How can technology make life easier for the modern gay professional? Evan Tan from Freelancer shares some resources for LGBT workers
In a much-celebrated move timed during this year’s Pride Month, US President Barack Obama expressed his unequivocal support for the Lesbian, Gay, Bisexual, and Transgender (LGBT) movement — not just in the United States, but around the world: “Our commitment to advancing equality for the LGBT community extends far beyond our borders. In many places around the globe, LGBT people face persecution, arrest, or even state-sponsored execution. This is unacceptable.”
Considering that the US is an economic leader which has spearheaded change for its allies (and foes as well), this proclamation gives a glimmer of hope to LGBTs in Asia living with stigma and discrimination on an everyday basis.
While much has been said about tolerance and respect in developing Asian countries such as the Philippines, Thailand, and Vietnam, LGBTs continue to battle longstanding misconceptions — including those that leave them financially disadvantaged.
For marginalised groups, work equality is still an issue
The Universal Declaration of Human Rights is clear with its stance on work equality: “Everyone has the right to work, to free choice of employment, to just and favourable conditions of work and to protection against unemployment. Everyone, without any discrimination, has the right to equal pay for equal work.”
But the reality is Southeast Asian LGBTs still battle discrimination in the workplace.
Just this quarter, Singapore upheld its High Court’s ruling on Lawrence Bernard Wee’s claim of wrongful dismissal by his employer Robinsons department store. While Wee already withdrew the appeal for the case, he was able to launch an awareness campaign on LGBT workplace equality in Singapore and raise thousands of dollars on Indiegogo.
On the other hand, PricewaterhouseCoopers customs consultant Jeremiah Romero recounted an incident in which his application for a manufacturing supervision role at San Miguel Corporation was denied, after one of the Philippine company’s human resources associates discovered he was gay.
Jeremiah recalls: “She (the associate) said that I was qualified but she had to think of the plant and of me as well, saying that ‘you will be working with brusque masculine men who are probably as old as your father’.” Unsatisfied with the roundabout excuse, he pressed further, asking the associate that had she not known he was gay, would he have experienced problems with his application. The associate answered no.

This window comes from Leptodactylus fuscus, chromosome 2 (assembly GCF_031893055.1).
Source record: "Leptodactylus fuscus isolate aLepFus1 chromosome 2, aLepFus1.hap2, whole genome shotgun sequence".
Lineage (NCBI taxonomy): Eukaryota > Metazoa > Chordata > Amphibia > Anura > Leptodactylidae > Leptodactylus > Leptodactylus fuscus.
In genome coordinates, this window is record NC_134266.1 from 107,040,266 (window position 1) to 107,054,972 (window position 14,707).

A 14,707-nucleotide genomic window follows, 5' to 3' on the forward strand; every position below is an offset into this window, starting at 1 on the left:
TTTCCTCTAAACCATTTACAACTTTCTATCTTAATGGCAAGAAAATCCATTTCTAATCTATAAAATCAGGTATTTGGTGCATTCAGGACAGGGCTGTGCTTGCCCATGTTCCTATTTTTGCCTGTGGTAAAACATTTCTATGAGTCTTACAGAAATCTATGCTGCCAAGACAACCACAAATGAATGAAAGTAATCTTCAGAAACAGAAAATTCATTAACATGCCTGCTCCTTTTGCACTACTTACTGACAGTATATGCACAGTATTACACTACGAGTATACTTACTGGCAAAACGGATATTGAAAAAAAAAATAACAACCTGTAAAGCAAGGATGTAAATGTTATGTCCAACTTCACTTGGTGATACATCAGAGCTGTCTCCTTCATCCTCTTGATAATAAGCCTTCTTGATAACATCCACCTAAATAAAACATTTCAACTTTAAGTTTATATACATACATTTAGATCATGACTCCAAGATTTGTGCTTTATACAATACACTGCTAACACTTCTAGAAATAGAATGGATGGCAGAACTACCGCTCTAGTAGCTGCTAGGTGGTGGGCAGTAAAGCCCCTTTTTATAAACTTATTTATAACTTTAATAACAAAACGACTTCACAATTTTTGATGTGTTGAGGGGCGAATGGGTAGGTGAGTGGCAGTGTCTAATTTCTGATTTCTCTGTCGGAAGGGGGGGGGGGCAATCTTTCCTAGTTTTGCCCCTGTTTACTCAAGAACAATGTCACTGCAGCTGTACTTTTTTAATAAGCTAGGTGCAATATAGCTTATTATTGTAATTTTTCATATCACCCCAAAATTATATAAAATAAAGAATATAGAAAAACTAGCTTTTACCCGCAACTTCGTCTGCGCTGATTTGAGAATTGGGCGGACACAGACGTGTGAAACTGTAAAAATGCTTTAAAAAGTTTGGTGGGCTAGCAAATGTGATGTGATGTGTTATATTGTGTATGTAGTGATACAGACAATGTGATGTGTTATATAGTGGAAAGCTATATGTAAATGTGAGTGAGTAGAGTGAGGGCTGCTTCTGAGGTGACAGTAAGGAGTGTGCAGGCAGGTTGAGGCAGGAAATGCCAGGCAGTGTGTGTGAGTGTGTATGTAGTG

Anecdotes like these abound in the region, especially with few or no laws to empower LGBTs. Kirsten Han, in her Diplomat article “A Small Step Forward for ASEAN LGBT Rights”, reports:
Violence and harassment in society can make life hellish for LGBTIQ (Lesbian, Gay, Bisexual, Transgender, Intersex and Questioning) people. A study carried out in Thailand last November found that one-third of 2,000 LGBT students had been physically harassed. A report by the International Gay and Lesbian Human Rights Commission found that 15 lesbians had been murdered in Thailand in the six years from 2006 to 2012. This, despite it being the only ASEAN country that supported the UN declaration of LGBT rights. Hate crime also occurs in the Philippines, despite studies reporting that it is among the most ‘gay-friendly’ countries in the world. [...]With societies resistant to the idea of granting LGBTIQ equal rights and recognition, governments can often find easy excuses to oppose any change.
Technology, however, might just help create the change the movement needs.
Also Read: How do you drive a gay campaign on Facebook?
The LGBT movement is tech-powered
Technology, specifically the internet, has become a pivotal tool towards advancing LGBT rights and battling LGBT-phobia.